Friday, 1 January 2010


The Carbon Trust, a UK based non-profit trust set up by the British government, has awarded money to fund a new lighting technology that could lower your power bill and carbon footprint in the next couple of years.

The technology is being developed by LOMOX Ltd, a welsh start-up which won a grant from the Carbon Trust of £454,000 ($720,000) to bring organic light emitting diodes (OLEDs) to the commercial market.

The fund money is going to 'Lomox', to aid further development of organic LED technology. OLEDs use approximately 50% of the power of fluorescents for a given light output, or about 12% the power of a traditional incandescent lamp.

Traditionally, the problem with OLEDs has been that they have a limited lifespan. Lomox believes it has found a way to make OLEDs last longer than fluorescent lamp technology, which are already a substantial improvement over standard incandescent lamps.

OLEDs can be painted on to a surface, enabling an endless variety shapes and uses. Those glow in the dark stars on the ceiling of your old room could be replaced with a printed roll of the Lomox paper, drawing a tiny amount of power and providing enough light to navigate in the night. The product could also find its way in to road signs and advertising boards.

In that application, small solar PV and rechargeable battery combos could provide power through the dark nights to illuminate signage more efficiently than traditional flood lighting. Since the message itself would be illuminated, less light would be spilled on the space around the sign.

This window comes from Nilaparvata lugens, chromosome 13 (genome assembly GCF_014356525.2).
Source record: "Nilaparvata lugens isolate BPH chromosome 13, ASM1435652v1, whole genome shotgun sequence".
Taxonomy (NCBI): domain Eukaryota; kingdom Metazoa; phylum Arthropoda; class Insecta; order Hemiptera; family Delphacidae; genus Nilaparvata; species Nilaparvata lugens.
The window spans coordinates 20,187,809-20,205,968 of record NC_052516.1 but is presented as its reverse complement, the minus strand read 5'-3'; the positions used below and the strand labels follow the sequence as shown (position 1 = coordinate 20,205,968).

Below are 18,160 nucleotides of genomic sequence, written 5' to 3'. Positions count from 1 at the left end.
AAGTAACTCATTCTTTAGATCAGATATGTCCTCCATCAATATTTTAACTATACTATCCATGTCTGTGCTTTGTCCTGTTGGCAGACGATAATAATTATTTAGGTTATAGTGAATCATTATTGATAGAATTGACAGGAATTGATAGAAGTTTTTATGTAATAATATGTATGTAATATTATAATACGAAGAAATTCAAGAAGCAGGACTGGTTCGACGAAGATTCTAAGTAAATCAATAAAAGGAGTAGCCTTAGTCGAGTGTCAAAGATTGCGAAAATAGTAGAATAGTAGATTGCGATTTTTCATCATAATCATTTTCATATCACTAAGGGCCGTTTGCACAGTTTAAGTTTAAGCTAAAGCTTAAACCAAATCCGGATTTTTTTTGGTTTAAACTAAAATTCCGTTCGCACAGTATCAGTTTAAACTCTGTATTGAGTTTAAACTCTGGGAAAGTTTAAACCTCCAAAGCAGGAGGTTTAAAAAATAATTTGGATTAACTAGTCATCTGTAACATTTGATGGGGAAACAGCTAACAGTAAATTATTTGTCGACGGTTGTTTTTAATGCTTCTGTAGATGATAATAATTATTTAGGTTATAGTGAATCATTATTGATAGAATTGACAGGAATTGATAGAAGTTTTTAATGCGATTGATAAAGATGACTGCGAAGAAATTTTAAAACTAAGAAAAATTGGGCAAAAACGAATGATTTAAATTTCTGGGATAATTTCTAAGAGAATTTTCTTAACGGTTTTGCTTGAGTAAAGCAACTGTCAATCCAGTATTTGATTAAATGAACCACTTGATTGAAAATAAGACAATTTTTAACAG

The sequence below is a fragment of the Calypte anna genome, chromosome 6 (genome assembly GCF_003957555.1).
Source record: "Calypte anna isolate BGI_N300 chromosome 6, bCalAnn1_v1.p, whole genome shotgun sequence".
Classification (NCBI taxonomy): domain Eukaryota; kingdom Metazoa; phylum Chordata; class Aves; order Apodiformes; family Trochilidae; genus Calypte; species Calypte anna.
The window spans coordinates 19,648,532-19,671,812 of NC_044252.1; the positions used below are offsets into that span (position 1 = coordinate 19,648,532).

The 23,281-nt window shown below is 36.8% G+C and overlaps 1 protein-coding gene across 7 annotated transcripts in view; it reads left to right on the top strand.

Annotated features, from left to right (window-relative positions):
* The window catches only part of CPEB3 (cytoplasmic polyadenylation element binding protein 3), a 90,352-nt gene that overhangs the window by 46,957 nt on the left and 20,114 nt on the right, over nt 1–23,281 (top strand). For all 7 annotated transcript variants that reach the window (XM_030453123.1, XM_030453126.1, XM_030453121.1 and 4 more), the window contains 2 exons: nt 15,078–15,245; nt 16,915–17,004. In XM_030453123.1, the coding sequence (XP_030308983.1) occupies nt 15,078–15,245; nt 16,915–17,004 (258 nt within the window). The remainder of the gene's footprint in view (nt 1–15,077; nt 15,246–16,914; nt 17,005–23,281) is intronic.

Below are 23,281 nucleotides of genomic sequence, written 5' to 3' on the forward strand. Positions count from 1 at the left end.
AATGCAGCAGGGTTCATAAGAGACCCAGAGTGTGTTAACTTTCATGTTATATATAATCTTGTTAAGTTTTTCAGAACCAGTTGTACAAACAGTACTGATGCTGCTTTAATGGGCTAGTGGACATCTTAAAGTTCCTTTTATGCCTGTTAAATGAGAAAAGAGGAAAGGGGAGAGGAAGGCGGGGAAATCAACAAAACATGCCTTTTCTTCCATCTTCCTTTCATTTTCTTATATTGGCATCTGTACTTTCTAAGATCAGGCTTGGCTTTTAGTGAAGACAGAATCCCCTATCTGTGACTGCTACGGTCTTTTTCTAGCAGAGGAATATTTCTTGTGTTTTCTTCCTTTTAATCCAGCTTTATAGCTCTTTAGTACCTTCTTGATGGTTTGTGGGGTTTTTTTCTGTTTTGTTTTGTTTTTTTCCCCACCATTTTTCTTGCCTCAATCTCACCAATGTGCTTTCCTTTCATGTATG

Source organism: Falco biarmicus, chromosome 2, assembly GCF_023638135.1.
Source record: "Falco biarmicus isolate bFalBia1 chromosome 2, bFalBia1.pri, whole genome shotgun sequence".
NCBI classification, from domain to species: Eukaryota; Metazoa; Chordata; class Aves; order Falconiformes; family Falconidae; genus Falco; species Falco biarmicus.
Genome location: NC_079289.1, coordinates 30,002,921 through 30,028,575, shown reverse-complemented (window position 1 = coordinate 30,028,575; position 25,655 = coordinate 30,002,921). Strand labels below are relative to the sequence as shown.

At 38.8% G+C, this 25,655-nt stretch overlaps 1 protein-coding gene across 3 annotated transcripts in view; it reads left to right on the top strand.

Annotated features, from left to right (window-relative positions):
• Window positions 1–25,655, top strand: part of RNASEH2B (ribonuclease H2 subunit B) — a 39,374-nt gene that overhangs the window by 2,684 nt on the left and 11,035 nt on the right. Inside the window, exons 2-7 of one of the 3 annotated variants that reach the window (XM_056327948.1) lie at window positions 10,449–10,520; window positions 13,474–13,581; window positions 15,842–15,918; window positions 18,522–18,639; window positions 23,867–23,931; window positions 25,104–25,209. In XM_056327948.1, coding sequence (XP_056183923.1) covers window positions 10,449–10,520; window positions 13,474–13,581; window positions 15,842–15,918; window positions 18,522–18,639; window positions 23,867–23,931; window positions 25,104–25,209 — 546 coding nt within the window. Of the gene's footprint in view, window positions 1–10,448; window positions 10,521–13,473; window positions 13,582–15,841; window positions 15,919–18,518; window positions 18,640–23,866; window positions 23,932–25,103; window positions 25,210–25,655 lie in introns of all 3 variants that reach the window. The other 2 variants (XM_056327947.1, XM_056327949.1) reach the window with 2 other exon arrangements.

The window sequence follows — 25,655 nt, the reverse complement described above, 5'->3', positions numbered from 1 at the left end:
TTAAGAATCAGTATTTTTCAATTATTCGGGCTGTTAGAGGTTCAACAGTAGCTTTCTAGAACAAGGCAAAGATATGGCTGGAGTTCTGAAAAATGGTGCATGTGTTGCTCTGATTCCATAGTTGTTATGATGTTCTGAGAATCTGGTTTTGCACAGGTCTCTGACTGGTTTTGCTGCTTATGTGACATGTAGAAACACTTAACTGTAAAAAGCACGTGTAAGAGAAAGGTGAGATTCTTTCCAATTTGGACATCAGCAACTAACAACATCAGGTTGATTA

Alternately, or perhaps additionally, the technology promises fixture-free lighting in offices and homes — the ceiling itself becomes the light source. This would also increase efficiency by moving from a point source (Incandescent Lamp) to a radiant light source. With light coming from every direction, radiant lighting reduces or eliminates the need for redundant lighting to prevent poorly illyminated sections in the room.

Lomox plans to have its first products to market in 2012. The OLED technology produces 150 lumens per watt, close to high-end traditional LEDs.

OLED technology isn’t restricted to lighting products, either. OLEDs have demonstrated the ability to be used in flexible displays, TV screens and PC monitors.

If Lomox has indeed found the cure for OLED’s usually-short lifespan and is able to keep the price low, the technology could be licensed for a new generation of thinner, lighter and more power-efficient home displays. Put in cell phones, OLED displays would yield longer battery performance.

In short, Lomox received the grant from the Carbon Trust to develop its longer-lived OLEDs into a commercially viable product. Once completed, the technology promises long-term energy savings and high performance in a highly versatile package. OLEDs could be the must have lighting solution for the next generation.

Estimates predict that 2.5 million tonnes of CO2 could be saved if all modern lighting was replaced with OLEDs by 2020. The future’s bright for wallpaper, a future which could be very illuminating indeed for green schemes.

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